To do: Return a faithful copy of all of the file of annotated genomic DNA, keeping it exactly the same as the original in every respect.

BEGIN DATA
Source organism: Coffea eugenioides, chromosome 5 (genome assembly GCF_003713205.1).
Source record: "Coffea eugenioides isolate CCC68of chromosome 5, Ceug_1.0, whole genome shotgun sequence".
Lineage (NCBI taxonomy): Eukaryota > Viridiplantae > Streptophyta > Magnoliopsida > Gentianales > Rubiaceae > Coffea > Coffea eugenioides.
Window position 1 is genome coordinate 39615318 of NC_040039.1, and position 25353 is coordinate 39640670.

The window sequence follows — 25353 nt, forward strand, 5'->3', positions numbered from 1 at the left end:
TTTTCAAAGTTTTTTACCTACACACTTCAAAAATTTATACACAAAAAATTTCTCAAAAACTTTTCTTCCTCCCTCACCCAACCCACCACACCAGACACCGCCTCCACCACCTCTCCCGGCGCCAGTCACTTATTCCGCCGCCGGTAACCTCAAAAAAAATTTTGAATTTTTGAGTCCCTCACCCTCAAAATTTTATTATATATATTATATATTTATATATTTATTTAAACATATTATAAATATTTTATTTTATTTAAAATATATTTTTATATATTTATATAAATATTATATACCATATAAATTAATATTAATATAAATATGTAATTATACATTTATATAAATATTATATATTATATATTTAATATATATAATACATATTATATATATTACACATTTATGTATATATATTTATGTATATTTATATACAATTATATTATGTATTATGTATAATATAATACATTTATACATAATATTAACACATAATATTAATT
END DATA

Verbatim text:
Source organism: Coffea eugenioides, chromosome 5 (genome assembly GCF_003713205.1).
Source record: "Coffea eugenioides isolate CCC68of chromosome 5, Ceug_1.0, whole genome shotgun sequence".
Lineage (NCBI taxonomy): Eukaryota > Viridiplantae > Streptophyta > Magnoliopsida > Gentianales > Rubiaceae > Coffea > Coffea eugenioides.
Window position 1 is genome coordinate 39615318 of NC_040039.1, and position 25353 is coordinate 39640670.

The window sequence follows — 25353 nt, forward strand, 5'->3', positions numbered from 1 at the left end:
TTTTCAAAGTTTTTTACCTACACACTTCAAAAATTTATACACAAAAAATTTCTCAAAAACTTTTCTTCCTCCCTCACCCAACCCACCACACCAGACACCGCCTCCACCACCTCTCCCGGCGCCAGTCACTTATTCCGCCGCCGGTAACCTCAAAAAAAATTTTGAATTTTTGAGTCCCTCACCCTCAAAATTTTATTATATATATTATATATTTATATATTTATTTAAACATATTATAAATATTTTATTTTATTTAAAATATATTTTTATATATTTATATAAATATTATATACCATATAAATTAATATTAATATAAATATGTAATTATACATTTATATAAATATTATATATTATATATTTAATATATATAATACATATTATATATATTACACATTTATGTATATATATTTATGTATATTTATATACAATTATATTATGTATTATGTATAATATAATACATTTATACATAATATTAACACATAATATTAATT